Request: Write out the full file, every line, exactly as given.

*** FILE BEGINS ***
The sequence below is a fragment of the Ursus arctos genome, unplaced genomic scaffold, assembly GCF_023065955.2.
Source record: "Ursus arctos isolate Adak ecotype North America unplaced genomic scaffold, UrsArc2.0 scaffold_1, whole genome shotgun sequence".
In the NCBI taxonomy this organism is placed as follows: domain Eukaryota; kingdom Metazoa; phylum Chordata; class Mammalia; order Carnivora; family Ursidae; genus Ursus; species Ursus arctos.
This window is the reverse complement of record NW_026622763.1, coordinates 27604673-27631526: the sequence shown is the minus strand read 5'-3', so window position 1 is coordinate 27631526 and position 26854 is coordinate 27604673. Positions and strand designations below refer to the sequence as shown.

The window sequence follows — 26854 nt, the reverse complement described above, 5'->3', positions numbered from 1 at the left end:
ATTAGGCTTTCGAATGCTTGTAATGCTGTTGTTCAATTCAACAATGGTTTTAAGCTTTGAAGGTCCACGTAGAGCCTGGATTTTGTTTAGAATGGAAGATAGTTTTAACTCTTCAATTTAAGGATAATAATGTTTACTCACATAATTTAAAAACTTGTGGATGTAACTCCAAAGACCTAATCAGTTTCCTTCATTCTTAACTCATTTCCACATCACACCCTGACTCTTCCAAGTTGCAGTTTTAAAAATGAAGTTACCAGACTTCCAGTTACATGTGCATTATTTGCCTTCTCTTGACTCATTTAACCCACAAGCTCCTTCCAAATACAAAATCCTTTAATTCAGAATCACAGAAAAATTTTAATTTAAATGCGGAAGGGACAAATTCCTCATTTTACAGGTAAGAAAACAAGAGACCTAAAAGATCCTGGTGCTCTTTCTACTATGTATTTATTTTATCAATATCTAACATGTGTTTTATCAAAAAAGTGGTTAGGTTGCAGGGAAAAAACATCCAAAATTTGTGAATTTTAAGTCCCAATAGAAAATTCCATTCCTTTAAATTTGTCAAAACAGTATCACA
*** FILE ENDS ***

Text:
The sequence below is a fragment of the Ursus arctos genome, unplaced genomic scaffold, assembly GCF_023065955.2.
Source record: "Ursus arctos isolate Adak ecotype North America unplaced genomic scaffold, UrsArc2.0 scaffold_1, whole genome shotgun sequence".
In the NCBI taxonomy this organism is placed as follows: domain Eukaryota; kingdom Metazoa; phylum Chordata; class Mammalia; order Carnivora; family Ursidae; genus Ursus; species Ursus arctos.
This window is the reverse complement of record NW_026622763.1, coordinates 27604673-27631526: the sequence shown is the minus strand read 5'-3', so window position 1 is coordinate 27631526 and position 26854 is coordinate 27604673. Positions and strand designations below refer to the sequence as shown.

The window sequence follows — 26854 nt, the reverse complement described above, 5'->3', positions numbered from 1 at the left end:
ATTAGGCTTTCGAATGCTTGTAATGCTGTTGTTCAATTCAACAATGGTTTTAAGCTTTGAAGGTCCACGTAGAGCCTGGATTTTGTTTAGAATGGAAGATAGTTTTAACTCTTCAATTTAAGGATAATAATGTTTACTCACATAATTTAAAAACTTGTGGATGTAACTCCAAAGACCTAATCAGTTTCCTTCATTCTTAACTCATTTCCACATCACACCCTGACTCTTCCAAGTTGCAGTTTTAAAAATGAAGTTACCAGACTTCCAGTTACATGTGCATTATTTGCCTTCTCTTGACTCATTTAACCCACAAGCTCCTTCCAAATACAAAATCCTTTAATTCAGAATCACAGAAAAATTTTAATTTAAATGCGGAAGGGACAAATTCCTCATTTTACAGGTAAGAAAACAAGAGACCTAAAAGATCCTGGTGCTCTTTCTACTATGTATTTATTTTATCAATATCTAACATGTGTTTTATCAAAAAAGTGGTTAGGTTGCAGGGAAAAAACATCCAAAATTTGTGAATTTTAAGTCCCAATAGAAAATTCCATTCCTTTAAATTTGTCAAAACAGTATCACA